Of course, burrito’s global conquest had to wait for a few more events like in 1956 Duane R Roberts invented the frozen burrito that ensured that burritos that were a part of this long shelf-life food could now cross borders, then came the Oki Dog, which was essentially a burrito that had swallowed the American hot dog or two complete with the pastrami, cheese  and grilled sweet onion, followed by the Magnum Opus of Mission Burrito, which, says Chef Tejwani, “transformed burrito a simple roll into this MET Gala style, larger than life treat that could take as many character roles as one wanted.”

That and the renewed interest in Chipotle thanks to a brilliant marketing plan, burrito turned into a global favourite becoming the first advocate to the glocal trend. Today, says Chef Seth, “you can look at the filling and know where the version must have originated.”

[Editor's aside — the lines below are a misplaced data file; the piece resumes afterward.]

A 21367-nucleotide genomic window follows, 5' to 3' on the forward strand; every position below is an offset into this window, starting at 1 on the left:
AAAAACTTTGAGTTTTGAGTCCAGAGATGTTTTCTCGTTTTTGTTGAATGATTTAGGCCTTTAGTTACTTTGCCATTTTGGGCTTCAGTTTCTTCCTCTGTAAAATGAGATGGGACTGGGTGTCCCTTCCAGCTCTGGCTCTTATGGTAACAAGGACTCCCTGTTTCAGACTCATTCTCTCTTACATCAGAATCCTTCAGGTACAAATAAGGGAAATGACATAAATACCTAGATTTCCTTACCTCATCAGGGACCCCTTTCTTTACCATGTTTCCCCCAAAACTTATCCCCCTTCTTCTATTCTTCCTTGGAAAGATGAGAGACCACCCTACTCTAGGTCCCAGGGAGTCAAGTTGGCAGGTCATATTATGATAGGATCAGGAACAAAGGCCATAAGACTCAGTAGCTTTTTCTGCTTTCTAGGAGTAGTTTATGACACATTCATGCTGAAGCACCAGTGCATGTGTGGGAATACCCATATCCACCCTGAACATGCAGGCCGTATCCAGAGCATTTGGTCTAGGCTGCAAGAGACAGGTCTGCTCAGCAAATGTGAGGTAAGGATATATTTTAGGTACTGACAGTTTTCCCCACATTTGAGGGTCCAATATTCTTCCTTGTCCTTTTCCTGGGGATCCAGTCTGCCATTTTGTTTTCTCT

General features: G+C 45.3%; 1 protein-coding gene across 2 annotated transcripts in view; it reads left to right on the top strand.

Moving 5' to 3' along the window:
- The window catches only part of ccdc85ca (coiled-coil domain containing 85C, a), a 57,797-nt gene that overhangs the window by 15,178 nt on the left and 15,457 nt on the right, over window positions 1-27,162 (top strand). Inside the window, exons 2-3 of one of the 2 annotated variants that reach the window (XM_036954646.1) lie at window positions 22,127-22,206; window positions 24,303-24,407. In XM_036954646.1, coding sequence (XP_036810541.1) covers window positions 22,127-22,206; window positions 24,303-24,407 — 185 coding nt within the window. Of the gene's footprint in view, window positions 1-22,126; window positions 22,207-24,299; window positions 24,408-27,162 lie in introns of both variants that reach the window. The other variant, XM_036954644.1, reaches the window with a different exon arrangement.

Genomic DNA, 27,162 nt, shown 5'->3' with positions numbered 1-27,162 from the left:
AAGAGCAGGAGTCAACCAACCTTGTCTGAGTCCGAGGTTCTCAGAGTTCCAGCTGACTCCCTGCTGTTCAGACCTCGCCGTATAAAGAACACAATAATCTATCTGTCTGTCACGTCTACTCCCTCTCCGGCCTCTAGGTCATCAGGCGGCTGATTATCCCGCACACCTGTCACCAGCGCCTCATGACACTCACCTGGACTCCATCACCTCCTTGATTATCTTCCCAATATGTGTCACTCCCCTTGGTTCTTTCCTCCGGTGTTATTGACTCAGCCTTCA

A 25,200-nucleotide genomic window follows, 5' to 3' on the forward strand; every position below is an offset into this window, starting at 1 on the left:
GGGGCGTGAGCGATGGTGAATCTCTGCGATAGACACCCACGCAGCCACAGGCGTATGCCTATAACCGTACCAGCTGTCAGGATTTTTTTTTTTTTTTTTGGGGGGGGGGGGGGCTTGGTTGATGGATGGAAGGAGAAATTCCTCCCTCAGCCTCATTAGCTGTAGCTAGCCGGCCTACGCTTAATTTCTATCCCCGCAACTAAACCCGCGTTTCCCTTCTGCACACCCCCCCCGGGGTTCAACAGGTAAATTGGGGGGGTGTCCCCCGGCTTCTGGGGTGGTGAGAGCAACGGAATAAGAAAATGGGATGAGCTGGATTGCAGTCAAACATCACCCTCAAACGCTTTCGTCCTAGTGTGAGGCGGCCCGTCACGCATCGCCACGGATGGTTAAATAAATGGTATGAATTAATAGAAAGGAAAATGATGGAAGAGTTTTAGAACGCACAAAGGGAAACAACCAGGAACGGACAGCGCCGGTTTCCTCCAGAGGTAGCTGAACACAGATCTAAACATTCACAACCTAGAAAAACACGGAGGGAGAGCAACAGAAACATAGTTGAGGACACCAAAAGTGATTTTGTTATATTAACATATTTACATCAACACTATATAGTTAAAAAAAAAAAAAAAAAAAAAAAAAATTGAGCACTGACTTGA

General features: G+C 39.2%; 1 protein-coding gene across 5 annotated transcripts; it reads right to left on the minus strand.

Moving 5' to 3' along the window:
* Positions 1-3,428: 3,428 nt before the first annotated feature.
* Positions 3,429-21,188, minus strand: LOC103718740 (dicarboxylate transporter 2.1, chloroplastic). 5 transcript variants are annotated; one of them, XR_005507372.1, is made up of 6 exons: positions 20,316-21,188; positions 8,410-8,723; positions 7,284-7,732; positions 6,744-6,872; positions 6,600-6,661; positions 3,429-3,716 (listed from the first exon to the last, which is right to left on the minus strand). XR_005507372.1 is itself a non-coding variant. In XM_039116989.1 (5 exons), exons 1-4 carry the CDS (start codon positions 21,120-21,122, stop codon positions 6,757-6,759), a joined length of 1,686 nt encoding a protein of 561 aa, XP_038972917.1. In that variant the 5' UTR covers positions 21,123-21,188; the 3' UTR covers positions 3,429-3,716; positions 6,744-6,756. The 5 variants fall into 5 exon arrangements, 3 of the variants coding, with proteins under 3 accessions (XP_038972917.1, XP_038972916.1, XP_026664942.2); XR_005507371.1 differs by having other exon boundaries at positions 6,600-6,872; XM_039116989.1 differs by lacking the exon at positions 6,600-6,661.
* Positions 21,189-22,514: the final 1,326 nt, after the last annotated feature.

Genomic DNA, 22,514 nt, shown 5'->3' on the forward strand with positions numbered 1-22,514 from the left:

While the multifaceted side of burrito made it a chefs’ favourite mode to experiment too, it also effectively disguised what the original burrito was like. Funnily, even with the top 10 variants of burrito, says Chef Seth, “it is tough to say which one was the original muse.”


A hurdle that Chef Seth too faced when a few years ago he decided to deconstruct a burrito to create his signature Burrito Bowl. On the face of it, recalls Chef Seth, “it seemed like an easy idea to implement. All we had to do is roll open a burrito and place it separately.” Turns out that that wasn’t the case. “I had to rework the entire layering process in a way that no matter how it is eaten the bowl aced the dual role of giving you the taste of individual elements as well as taste like a burrito when had together,” says Chef Seth, who since then has effectively Indianized Tamale too taking inspiration for the Bajra roti and sarson ka saag.